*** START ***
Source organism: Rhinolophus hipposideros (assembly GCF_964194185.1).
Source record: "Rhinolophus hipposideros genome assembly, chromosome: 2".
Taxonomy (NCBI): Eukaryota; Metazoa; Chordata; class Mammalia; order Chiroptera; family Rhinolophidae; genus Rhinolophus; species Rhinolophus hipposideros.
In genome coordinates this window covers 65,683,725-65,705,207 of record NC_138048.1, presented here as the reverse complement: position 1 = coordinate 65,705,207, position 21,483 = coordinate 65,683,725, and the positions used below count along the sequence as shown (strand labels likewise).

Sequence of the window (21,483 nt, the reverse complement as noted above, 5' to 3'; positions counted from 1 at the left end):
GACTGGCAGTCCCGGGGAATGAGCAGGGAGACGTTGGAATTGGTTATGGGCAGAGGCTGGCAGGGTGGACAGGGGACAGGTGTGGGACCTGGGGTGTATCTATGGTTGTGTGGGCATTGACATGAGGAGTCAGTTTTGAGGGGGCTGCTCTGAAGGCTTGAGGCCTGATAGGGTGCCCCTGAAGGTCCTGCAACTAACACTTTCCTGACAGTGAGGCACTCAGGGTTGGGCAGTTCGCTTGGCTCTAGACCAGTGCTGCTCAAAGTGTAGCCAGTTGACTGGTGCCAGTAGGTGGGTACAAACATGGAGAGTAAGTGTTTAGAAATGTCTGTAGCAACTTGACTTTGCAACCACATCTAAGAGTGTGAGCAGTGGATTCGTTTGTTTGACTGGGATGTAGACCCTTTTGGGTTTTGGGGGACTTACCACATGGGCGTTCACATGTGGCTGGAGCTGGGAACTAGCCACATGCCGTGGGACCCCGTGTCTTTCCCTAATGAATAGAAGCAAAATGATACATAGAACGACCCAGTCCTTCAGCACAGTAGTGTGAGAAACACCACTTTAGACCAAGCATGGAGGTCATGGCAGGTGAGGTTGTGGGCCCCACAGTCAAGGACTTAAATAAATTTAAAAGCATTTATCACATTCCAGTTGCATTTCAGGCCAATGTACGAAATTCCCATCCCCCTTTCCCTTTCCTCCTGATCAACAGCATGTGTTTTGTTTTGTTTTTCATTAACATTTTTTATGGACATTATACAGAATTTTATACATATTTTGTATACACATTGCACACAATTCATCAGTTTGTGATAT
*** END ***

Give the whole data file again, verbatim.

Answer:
Source organism: Rhinolophus hipposideros (assembly GCF_964194185.1).
Source record: "Rhinolophus hipposideros genome assembly, chromosome: 2".
Taxonomy (NCBI): Eukaryota; Metazoa; Chordata; class Mammalia; order Chiroptera; family Rhinolophidae; genus Rhinolophus; species Rhinolophus hipposideros.
In genome coordinates this window covers 65,683,725-65,705,207 of record NC_138048.1, presented here as the reverse complement: position 1 = coordinate 65,705,207, position 21,483 = coordinate 65,683,725, and the positions used below count along the sequence as shown (strand labels likewise).

Sequence of the window (21,483 nt, the reverse complement as noted above, 5' to 3'; positions counted from 1 at the left end):
GACTGGCAGTCCCGGGGAATGAGCAGGGAGACGTTGGAATTGGTTATGGGCAGAGGCTGGCAGGGTGGACAGGGGACAGGTGTGGGACCTGGGGTGTATCTATGGTTGTGTGGGCATTGACATGAGGAGTCAGTTTTGAGGGGGCTGCTCTGAAGGCTTGAGGCCTGATAGGGTGCCCCTGAAGGTCCTGCAACTAACACTTTCCTGACAGTGAGGCACTCAGGGTTGGGCAGTTCGCTTGGCTCTAGACCAGTGCTGCTCAAAGTGTAGCCAGTTGACTGGTGCCAGTAGGTGGGTACAAACATGGAGAGTAAGTGTTTAGAAATGTCTGTAGCAACTTGACTTTGCAACCACATCTAAGAGTGTGAGCAGTGGATTCGTTTGTTTGACTGGGATGTAGACCCTTTTGGGTTTTGGGGGACTTACCACATGGGCGTTCACATGTGGCTGGAGCTGGGAACTAGCCACATGCCGTGGGACCCCGTGTCTTTCCCTAATGAATAGAAGCAAAATGATACATAGAACGACCCAGTCCTTCAGCACAGTAGTGTGAGAAACACCACTTTAGACCAAGCATGGAGGTCATGGCAGGTGAGGTTGTGGGCCCCACAGTCAAGGACTTAAATAAATTTAAAAGCATTTATCACATTCCAGTTGCATTTCAGGCCAATGTACGAAATTCCCATCCCCCTTTCCCTTTCCTCCTGATCAACAGCATGTGTTTTGTTTTGTTTTTCATTAACATTTTTTATGGACATTATACAGAATTTTATACATATTTTGTATACACATTGCACACAATTCATCAGTTTGTGATAT